This page contains a Flash digital edition of a book.
The power of language


By Sister Virginia Strahan $


s a teen, Alen Omerbegovic and his family were forced out of their home during the


ethnic cleansing that accompanied the war in Bosnia and Herzegovina in the 1990s. Tey couldn’t take any- thing with them, not even photos. Separated from his family,


Omerbegovic had his 17th birthday during his three-month and three- day stay in a concentration camp. He slept on concrete, ate once a day (mainly what he calls “bad food”)


The Lutheran network Ascentria Care Alliance is a member of Lutheran Services in America, a health and human services network with more than 300 social ministry organiza- tions connected with the ELCA and the Lutheran Church–Missouri Synod. The network provides a range of services including care for seniors, disaster relief, refugee resettlement, disability support, children and family services, housing and employment support, and others. Learn more at www.lutheranservices.org.


34 www.thelutheran.org


and witnessed people being beaten to death, among other atrocities. Aſter his release from the camp,


he was reconnected with his family, who were already on the “safe side” in Bosnia. About a year later, as a displaced person (a refugee in his own country), he started learning English through the Danish Refugee Council. Tis experience was a defining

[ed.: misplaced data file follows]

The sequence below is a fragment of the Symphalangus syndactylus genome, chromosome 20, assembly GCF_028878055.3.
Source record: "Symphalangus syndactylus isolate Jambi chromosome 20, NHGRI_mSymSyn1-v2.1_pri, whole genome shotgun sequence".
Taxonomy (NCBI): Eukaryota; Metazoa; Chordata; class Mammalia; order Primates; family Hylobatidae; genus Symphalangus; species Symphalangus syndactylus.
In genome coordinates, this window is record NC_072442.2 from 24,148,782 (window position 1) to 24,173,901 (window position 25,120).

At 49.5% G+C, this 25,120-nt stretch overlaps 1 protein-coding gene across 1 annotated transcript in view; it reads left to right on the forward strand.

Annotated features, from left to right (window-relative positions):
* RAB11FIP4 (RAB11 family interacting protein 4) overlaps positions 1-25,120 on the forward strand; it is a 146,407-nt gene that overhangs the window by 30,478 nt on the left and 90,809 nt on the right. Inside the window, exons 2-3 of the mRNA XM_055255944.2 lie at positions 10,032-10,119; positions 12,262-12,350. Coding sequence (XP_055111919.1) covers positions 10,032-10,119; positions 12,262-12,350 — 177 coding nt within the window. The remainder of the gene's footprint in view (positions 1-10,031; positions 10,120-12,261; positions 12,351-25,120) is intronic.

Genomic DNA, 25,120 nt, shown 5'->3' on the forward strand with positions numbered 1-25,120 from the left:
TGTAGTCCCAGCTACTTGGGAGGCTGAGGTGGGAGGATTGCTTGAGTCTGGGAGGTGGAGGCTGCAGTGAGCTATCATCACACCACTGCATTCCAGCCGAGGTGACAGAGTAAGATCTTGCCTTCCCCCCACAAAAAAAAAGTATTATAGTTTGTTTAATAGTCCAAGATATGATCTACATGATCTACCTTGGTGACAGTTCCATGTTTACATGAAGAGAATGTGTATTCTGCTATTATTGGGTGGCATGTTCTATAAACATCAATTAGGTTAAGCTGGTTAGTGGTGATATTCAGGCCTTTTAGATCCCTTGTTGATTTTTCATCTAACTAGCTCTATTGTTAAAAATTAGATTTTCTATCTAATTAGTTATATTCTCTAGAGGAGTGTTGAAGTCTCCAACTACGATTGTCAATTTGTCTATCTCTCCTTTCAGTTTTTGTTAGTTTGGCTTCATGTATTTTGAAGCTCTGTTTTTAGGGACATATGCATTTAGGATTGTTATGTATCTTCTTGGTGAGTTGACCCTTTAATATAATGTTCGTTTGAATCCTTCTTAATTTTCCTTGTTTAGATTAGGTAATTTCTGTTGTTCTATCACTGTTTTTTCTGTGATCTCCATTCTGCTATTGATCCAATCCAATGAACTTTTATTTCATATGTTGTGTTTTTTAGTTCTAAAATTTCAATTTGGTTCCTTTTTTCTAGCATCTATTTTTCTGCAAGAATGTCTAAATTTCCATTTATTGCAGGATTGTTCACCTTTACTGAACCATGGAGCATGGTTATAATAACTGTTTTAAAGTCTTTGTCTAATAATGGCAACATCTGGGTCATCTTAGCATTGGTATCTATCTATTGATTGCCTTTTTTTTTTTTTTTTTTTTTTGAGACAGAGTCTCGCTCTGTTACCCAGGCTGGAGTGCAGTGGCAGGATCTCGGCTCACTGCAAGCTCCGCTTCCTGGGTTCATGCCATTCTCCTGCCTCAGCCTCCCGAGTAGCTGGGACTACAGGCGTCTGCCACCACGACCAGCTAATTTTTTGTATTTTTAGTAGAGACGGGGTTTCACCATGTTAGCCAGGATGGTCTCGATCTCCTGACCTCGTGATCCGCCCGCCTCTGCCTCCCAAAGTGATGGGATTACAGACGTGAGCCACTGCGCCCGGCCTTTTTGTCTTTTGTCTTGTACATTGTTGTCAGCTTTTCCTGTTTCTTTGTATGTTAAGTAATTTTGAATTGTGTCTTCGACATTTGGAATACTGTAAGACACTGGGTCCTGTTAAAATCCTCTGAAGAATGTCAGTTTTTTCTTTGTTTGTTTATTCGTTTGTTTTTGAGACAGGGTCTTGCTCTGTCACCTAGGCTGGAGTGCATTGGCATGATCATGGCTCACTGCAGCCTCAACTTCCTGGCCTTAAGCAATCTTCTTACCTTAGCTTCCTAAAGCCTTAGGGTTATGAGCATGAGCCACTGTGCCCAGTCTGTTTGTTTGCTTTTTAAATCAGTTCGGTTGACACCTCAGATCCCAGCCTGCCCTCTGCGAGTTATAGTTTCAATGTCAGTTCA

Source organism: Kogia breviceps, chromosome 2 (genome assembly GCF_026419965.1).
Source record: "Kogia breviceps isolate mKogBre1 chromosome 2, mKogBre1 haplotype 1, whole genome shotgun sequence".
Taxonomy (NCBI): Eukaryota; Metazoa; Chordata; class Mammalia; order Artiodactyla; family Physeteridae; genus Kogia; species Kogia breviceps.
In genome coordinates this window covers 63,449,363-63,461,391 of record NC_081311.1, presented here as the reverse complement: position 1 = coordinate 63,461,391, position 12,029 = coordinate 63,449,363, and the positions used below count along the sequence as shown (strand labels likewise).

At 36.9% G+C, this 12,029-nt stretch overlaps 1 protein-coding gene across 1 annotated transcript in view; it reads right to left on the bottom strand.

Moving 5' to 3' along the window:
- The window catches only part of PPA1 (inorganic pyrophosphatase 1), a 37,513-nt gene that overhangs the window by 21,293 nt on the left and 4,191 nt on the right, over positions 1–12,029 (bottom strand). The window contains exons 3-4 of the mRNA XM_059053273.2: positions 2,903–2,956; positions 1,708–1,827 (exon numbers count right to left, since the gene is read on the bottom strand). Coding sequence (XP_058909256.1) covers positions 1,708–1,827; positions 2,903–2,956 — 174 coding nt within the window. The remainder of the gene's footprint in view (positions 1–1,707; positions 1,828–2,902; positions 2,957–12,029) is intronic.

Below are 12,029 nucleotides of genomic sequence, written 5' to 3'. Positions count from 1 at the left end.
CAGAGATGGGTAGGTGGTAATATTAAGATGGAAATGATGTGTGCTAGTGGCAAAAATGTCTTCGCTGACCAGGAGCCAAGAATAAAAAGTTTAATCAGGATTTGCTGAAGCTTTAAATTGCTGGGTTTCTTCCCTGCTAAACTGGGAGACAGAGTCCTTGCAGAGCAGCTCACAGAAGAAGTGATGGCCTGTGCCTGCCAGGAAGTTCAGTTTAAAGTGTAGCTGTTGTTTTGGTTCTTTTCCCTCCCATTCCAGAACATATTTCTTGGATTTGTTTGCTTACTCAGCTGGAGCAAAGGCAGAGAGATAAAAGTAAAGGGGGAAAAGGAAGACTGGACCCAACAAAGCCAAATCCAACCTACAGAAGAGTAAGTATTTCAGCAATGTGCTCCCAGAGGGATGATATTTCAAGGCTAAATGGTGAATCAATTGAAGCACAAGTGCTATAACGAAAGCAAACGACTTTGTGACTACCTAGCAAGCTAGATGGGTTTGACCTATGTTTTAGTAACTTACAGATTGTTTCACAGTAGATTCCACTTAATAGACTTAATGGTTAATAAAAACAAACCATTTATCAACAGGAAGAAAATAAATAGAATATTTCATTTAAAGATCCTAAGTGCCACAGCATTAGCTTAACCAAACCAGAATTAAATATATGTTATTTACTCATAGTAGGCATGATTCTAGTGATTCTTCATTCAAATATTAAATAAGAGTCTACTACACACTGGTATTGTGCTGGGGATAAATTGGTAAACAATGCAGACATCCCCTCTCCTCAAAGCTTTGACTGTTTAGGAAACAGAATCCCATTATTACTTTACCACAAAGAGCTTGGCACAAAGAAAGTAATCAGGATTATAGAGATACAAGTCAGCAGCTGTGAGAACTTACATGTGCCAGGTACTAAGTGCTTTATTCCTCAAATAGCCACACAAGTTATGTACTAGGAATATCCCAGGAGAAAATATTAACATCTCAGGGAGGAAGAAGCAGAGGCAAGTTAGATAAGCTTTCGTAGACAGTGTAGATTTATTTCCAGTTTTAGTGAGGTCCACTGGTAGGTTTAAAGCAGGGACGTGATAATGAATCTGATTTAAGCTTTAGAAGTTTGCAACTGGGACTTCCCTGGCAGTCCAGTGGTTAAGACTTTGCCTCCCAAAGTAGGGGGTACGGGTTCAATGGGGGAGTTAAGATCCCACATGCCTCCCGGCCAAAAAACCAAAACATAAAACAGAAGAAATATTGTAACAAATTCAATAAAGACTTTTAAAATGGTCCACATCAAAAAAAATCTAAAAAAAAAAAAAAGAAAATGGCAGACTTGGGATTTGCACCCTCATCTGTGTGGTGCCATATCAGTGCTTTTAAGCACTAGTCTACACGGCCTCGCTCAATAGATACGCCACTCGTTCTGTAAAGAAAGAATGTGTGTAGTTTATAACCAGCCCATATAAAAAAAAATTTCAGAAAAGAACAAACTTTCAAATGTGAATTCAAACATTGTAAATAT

moment for Omerbegovic, who now uses his English skills as pro- gram manager for a language bank administered by and for refugees in New Hampshire, where he now lives. Launched in 2001 in Concord,


N.H., the language bank program expanded last fall to Worcester, Mass. It employs more than 200 interpreters representing more than 60 languages. Offering interpreta- tion, translation and training ser- vices, the program is connected with Ascentria Care Alliance, formerly Lutheran Social Services of New England (LSS).


Alen Omerbegovic, an Ascentria Care Alliance lan- guage bank program manager in New Hampshire, uses his experiences as a former refugee to help others connect with social services.


Within the past year, the orga-


nization resettled more than 700 individuals. Of these, 25 percent are from the Middle East. Many of Ascentria’s language bank interpret- ers are refugees who were resettled by the organization, including Omerbegovic.


Seeking a place to call home In 1997, Omerbegovic fled to Hol- land, where he lived for two years before being recognized as an asylum-seeker and resettled through Lutheran Immigration and Refugee Service (LIRS). Ascentria, in part- nership with LIRS, found him an apartment in Concord and helped him secure a job making cleats for shoes. In his spare time, Omerbegovic


used his English skills to help other refugees in Laconia, N.H., connect


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